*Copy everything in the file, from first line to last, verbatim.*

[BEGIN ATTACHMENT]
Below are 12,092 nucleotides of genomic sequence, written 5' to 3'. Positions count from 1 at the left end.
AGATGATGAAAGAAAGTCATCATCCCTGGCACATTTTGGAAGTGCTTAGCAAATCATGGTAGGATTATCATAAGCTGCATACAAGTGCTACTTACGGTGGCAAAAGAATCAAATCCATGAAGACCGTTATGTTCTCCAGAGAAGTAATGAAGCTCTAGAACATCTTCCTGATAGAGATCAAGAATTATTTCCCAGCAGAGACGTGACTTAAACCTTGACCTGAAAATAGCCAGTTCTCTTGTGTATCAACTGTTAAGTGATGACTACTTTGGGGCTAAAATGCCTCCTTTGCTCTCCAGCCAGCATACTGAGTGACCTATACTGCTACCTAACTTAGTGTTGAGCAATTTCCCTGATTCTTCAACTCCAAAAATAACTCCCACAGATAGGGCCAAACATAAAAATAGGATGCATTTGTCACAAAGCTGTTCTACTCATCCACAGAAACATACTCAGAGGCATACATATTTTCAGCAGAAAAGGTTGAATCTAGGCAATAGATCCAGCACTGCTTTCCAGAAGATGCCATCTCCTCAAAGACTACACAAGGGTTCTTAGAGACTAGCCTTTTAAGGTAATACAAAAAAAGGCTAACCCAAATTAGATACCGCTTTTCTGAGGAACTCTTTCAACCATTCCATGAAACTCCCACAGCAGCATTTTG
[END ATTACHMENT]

Below are 12,092 nucleotides of genomic sequence, written 5' to 3'. Positions count from 1 at the left end.
AGATGATGAAAGAAAGTCATCATCCCTGGCACATTTTGGAAGTGCTTAGCAAATCATGGTAGGATTATCATAAGCTGCATACAAGTGCTACTTACGGTGGCAAAAGAATCAAATCCATGAAGACCGTTATGTTCTCCAGAGAAGTAATGAAGCTCTAGAACATCTTCCTGATAGAGATCAAGAATTATTTCCCAGCAGAGACGTGACTTAAACCTTGACCTGAAAATAGCCAGTTCTCTTGTGTATCAACTGTTAAGTGATGACTACTTTGGGGCTAAAATGCCTCCTTTGCTCTCCAGCCAGCATACTGAGTGACCTATACTGCTACCTAACTTAGTGTTGAGCAATTTCCCTGATTCTTCAACTCCAAAAATAACTCCCACAGATAGGGCCAAACATAAAAATAGGATGCATTTGTCACAAAGCTGTTCTACTCATCCACAGAAACATACTCAGAGGCATACATATTTTCAGCAGAAAAGGTTGAATCTAGGCAATAGATCCAGCACTGCTTTCCAGAAGATGCCATCTCCTCAAAGACTACACAAGGGTTCTTAGAGACTAGCCTTTTAAGGTAATACAAAAAAAGGCTAACCCAAATTAGATACCGCTTTTCTGAGGAACTCTTTCAACCATTCCATGAAACTCCCACAGCAGCATTTTG